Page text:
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Sunday, Dec 23, 2007


Many fans forget that Jackie Chan’s reputation is built on not one but two solid cinematic foundations. Sure, there’s the undeniable martial artistry and death wish stunt work, his crackerjack ability to defy gravity, physics, and human endurance to deliver some of the most mesmerizing set pieces in the history of Hong Kong action. But there is also Jackie Chan the comedian, the sensational throwback to the days when slapstick and physical humor ruled the motion picture landscape. Yet many fail to embrace that side of his performance persona. Thanks to his treatment by Tinsel Town, a myopic view that sees him as a trademark first, an actor second, he hasn’t had much opportunity to let his genial side show. Now, thanks to a return to his home turf, 2006’s Robin B Hood gives us the best of both Chans.


Thongs and Octopus are two of the most accomplished thieves in all of Asia. They are also two of the most troubled. One is a compulsive gambler, the kind that spends his money even before he’s earned it. The other is a craven womanizer, married and miserable while dating several other available ladies. Under the tutelage of their leader, Landlord, the trio makes a fine living. Too bad the cash disappears before they can really enjoy it. When a job comes along to kidnap an infant, the threesome initially balks. The $3 million payday has them quickly shifting into abduction mode. But when Landlord lands in jail, Thongs and Octopus must watch the baby for a week - and with the insane tycoon who hired them desperate for the child, they’ll have to battle the standard toddler growing pains, as well as attacks from some thugs and raids by the police, in order to survive.


Leaping from genre to genre like a freaked out frog and offering up every cinematic element in the book, Robin B Hood (also known as Rob-B-Hood) is a wonderfully overstuffed treat. Pursuing both comedy and tragedy, heartfelt redemption and cartoon like chaos, this is the kind of film that Asian audiences crave. Very much like the Bollywood productions from India that won’t settle for one type of entertainment within a single storyline, this fast paced farce is part Three Men and a Baby, part Police Story era thriller, utilizing everything from musical inserts to high speed car crashes to wow the viewer. Thanks to Genius Products, their Dragon Dynasty Collection, and its ongoing desire to provide Western audiences with the best in Eastern cinema, this new two disc DVD offers supplements and insights into why these sorts of films are so popular. It also illustrates how hard it is to pull one off.


The main element that requires getting used to is the massive shifts in tone. One minute, Chan’s Thongs and his pal Octopus, played brilliantly by Louis Koo, will be trading witty repartee and repelling off the sides of skyscrapers ala Hudson Hawk. The next, Chan will be facing a disgraced family while his partner tells his devastated wife to take a bus to have an abortion. You can have real melodrama one moment, fights with infant feces the next. These frequent filmic slaps in the face are definitely unusual to audiences used to consistent tone and narrative equilibrium. But in the fast paced production designs of Hong Kong, it is complete crowd pleasing on the grandest of scales. If you require a confrontation between father and son, or a moment of misogyny between husband and spouse, so be it. As long as it puts butts in the seats, everything is celluloid copacetic.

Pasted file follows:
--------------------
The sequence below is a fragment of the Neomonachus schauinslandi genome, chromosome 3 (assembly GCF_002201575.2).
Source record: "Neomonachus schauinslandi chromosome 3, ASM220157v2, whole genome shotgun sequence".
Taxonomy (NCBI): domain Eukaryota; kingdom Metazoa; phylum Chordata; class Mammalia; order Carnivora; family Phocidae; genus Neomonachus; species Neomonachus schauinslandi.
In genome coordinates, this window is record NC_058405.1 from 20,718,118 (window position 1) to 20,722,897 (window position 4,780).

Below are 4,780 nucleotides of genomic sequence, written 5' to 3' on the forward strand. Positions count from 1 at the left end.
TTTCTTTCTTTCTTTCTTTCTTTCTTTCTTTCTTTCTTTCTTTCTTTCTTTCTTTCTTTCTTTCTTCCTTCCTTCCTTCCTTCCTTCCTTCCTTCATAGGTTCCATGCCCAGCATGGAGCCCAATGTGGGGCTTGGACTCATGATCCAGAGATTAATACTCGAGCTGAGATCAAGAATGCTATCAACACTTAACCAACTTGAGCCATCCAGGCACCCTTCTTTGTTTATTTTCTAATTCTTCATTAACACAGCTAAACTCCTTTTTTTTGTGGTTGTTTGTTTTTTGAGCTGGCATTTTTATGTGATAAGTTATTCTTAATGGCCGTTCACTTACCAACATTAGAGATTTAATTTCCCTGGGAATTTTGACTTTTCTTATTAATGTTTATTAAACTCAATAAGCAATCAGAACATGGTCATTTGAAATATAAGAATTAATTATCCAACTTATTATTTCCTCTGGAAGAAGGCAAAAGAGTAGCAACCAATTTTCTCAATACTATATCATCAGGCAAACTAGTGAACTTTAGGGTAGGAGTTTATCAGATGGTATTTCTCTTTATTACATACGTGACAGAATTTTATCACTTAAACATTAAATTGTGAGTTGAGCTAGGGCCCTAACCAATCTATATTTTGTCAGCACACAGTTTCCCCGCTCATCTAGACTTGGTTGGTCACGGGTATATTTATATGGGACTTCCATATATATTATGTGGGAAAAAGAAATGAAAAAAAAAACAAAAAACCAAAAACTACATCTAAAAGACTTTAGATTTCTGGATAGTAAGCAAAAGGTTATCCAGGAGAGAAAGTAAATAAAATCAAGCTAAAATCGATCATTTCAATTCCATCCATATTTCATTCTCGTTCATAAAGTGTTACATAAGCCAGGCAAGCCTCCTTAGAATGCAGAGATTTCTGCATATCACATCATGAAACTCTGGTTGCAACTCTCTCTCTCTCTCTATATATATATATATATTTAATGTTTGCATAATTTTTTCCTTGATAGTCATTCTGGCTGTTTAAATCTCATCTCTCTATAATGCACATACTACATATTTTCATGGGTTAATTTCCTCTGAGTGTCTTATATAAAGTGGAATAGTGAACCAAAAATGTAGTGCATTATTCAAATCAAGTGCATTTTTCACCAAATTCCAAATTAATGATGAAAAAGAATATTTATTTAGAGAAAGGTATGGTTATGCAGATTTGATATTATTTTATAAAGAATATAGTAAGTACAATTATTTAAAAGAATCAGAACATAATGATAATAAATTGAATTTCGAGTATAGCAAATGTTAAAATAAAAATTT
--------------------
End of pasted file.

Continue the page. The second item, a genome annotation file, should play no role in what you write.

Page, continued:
And there’s no denying how effective it can be. Chan is amazing here, running the gamut of emotions from good natured cut up to torn apart guardian. His last act pleading for the life of the child is almost too painful to watch. Many make little of this actor’s abilities outside of stuntwork, but Chan is a natural, adept at both acrobatics and emoting. Koo is equally good, giving a shamed sense of purpose to his outsized appetites. Even when his expensive cars are eventually towed, and his high living persona is punctured, he comes across as calculated and cocksure. It’s only when he connects with his tiny co-star that his real humanity begins to bleed through.


Director Benny Chan, working from a script co-written by his same name superstar, keeps the pace brisk and the action lively. There’s a first act hospital chase that’s filled with surprises, and a second act city street free for all that moves at the speed of a sports car. Of course, once we reach the amusement park and the strange estate of our lead villain, it’s one over the top fight scene after another. Oddly enough, the most memorable bits are the small, hand to hand moments - Chan moving about a doorway to subdue an attacker, his air conditioner to air conditioner descent down the side of a building. Even when the story gets squirrely (the whole reason for the kidnapping is telegraphed early and rather illogical), the man behind the lens keeps us connected, both visually and psychologically.


As part of the DVD, we get to hear from the filmmaker as he talks to film scholar Bey Logan. On the enclosed commentary track, they discuss the frequent forays into tearjerker mode, and explain the problems facing any film where a baby is endangered. On the second disc, Chan himself defends the need for drama and agrees with that age old adage about working with kids. We also get the standard making-of material that shows how incredibly complicated the stunt choreography is. One slip - and they happen too often for comfort - and an actor is bleeding from the head, or on their way to the hospital. It’s one of the subconscious thrills of a martial arts/Asian action film. There’s a real sense of danger as human beings, not CGI replications of same, shimmy off rooftops and flip through the air.